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Repo Car Auctions Paducah KY

Repo car auctions are a great source of used vehicles at bargain prices, if you know what you're doing. Repossessed vehicles of all types are available at auction sites all over the country. Learn how it works.

Insurance Auto Auctions
(877) 550-1262
1701 Lane
Paducah, KY
 
Tapps Auto Sales
(270) 575-1945
2161 Irvin Cobb Dr
Paducah, KY

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Swinford Used Cars
(270) 442-3735
3505 Clarks River Rd
Paducah, KY

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Vee Dub Motors
(270) 462-3549
11365 Us Highway 60 W
Kevil, KY

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Roy's Used Cars & Equipment
(270) 665-5110
27 Olive St
La Center, KY

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Paducah Auto Auction Inc
(270) 442-9197
2600 John L Puryear Dr
Paducah, KY
 
Chip Wynn Buick-Jeep
(270) 443-1728
3147 Park Ave
Paducah, KY

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Discount Motors
(270) 443-6786
HC MATHIS Box 2746
Paducah, KY

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Heartland Motors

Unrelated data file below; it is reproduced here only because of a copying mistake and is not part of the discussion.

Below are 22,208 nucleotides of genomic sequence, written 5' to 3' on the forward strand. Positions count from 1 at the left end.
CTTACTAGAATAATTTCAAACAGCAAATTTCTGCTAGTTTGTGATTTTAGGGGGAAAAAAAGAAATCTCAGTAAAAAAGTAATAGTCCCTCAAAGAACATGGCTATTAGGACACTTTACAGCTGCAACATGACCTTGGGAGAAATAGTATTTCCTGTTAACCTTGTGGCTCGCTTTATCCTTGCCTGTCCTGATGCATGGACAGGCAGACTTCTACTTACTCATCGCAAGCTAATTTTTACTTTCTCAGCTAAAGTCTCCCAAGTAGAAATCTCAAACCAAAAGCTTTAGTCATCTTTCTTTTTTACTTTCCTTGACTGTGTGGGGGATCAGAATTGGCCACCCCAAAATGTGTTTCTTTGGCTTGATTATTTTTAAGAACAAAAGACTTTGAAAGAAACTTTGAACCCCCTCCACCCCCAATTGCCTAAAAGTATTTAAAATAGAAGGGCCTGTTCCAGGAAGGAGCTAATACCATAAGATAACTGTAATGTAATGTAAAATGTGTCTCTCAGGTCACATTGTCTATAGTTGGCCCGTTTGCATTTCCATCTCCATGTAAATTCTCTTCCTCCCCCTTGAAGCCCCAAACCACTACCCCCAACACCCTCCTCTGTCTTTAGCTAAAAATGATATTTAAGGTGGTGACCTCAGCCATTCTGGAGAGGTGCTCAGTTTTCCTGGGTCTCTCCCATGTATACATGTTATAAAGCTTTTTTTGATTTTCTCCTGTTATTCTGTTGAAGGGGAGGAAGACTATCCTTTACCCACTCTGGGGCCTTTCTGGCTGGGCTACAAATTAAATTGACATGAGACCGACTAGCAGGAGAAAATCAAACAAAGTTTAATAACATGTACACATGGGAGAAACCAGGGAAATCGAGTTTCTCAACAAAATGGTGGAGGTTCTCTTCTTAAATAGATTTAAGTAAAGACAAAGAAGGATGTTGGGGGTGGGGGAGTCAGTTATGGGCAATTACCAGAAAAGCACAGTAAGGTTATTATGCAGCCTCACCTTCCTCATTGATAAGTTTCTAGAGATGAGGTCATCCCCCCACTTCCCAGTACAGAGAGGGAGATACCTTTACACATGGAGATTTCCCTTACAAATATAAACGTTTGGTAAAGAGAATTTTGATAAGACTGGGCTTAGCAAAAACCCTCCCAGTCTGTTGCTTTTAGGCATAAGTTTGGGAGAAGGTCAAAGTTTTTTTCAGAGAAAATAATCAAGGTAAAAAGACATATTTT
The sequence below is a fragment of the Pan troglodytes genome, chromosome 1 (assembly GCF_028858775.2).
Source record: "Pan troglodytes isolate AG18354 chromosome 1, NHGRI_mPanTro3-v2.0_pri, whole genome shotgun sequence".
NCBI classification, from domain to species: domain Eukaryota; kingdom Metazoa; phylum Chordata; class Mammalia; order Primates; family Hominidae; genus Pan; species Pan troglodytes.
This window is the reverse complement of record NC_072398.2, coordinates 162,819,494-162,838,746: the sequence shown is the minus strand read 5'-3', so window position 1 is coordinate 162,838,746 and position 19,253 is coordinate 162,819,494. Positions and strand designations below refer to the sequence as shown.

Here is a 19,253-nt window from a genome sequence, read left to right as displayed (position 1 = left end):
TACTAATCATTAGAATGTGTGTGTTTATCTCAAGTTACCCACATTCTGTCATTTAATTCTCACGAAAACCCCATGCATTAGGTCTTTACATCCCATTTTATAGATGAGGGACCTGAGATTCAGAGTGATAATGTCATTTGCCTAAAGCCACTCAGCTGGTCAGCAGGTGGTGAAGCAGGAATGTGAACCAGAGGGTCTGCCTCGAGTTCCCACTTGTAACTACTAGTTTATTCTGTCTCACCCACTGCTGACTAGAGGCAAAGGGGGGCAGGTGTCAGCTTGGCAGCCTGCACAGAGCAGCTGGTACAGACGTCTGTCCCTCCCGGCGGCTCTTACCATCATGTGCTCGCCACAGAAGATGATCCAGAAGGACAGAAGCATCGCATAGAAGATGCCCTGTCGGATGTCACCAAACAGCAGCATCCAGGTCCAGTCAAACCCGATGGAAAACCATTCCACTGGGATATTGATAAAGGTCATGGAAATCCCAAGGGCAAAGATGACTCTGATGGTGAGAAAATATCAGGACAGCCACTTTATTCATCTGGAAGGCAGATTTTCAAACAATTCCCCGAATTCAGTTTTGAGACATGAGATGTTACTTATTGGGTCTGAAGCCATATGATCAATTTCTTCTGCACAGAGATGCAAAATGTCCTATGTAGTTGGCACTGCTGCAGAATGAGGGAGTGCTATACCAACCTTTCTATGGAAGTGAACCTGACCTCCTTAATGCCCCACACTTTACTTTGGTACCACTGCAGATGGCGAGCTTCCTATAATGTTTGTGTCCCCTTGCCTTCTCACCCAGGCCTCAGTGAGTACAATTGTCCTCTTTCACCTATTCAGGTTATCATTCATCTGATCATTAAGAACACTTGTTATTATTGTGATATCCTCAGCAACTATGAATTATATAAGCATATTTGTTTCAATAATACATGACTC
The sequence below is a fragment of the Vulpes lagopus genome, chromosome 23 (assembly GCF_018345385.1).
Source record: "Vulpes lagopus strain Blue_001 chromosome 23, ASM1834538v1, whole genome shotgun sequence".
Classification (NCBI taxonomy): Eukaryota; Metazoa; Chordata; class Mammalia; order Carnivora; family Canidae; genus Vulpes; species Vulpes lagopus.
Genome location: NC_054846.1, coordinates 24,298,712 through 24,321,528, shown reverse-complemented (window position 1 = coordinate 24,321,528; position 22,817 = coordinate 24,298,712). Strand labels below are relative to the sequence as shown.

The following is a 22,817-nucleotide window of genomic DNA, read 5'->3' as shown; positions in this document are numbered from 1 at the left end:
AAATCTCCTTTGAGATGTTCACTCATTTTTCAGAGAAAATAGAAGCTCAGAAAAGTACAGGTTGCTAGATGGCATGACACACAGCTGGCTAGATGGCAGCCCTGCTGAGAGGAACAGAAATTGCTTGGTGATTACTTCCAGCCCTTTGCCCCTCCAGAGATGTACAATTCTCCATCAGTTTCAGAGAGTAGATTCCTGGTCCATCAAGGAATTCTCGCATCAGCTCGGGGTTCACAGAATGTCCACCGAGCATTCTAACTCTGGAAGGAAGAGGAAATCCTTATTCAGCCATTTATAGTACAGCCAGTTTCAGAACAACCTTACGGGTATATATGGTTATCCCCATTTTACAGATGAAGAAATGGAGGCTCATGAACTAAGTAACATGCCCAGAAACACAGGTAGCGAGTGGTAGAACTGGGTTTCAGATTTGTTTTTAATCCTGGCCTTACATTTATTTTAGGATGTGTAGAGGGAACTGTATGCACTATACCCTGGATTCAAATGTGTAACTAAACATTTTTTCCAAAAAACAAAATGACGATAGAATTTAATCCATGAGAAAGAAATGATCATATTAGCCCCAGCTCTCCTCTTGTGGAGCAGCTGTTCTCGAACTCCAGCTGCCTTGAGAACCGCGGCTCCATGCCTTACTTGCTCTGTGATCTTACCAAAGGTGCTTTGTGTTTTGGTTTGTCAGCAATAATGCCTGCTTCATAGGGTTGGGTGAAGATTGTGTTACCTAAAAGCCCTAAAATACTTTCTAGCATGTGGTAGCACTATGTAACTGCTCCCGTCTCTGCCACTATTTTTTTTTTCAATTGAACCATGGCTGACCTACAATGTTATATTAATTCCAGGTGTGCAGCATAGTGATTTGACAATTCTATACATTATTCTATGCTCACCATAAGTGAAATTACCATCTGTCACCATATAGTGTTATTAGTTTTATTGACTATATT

(270) 395-9100
4841 Us Highway 62
Calvert City, KY

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Insurance Auto Auctions
(877) 550-1262
710 Woodford
Bowling Green, KY
 
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Repo Car Auctions

What is a repossessed (repo) car?

When a car owner fails to make on-time loan or lease payments, the bank or finance company will repossess the vehicle — take it back. Typically, the buyer will be given a chance to catch up on payments or be made a payoff offer to recover the vehicle. If the buyer does not or can not get the vehicle back, the bank or lending institution takes it over and will sell it to recover some or all of the loan balance.

Repossessed cars are not the same as seized cars, impound cars, or unclaimed cars typically sold by police or government agencies. Repossessed cars belong to banks, credit unions, and finance companies.

Some smaller banks or credit unions may display repo cars in their own parking lots, with "for sale" signs in the window. These cars can be easily spotted when driving by the bank.

Most banks and finance companies hand over repo cars to a professional auction company. When the auction company sells the car, the bank gets the money, less a commission. Auctions can be public, private, or dealer-only auctions. Repossessed car auctions are sometimes mistakenly called "car forcloseure auctions."

When a bank or loan company sells repossessed cars, it wants to recover enough money to pay off the existing loan balance, plus any expenses for towing and storage and the fees of the professional repo company who picked up the vehicle.

In tough economic times, repossessions become mo...

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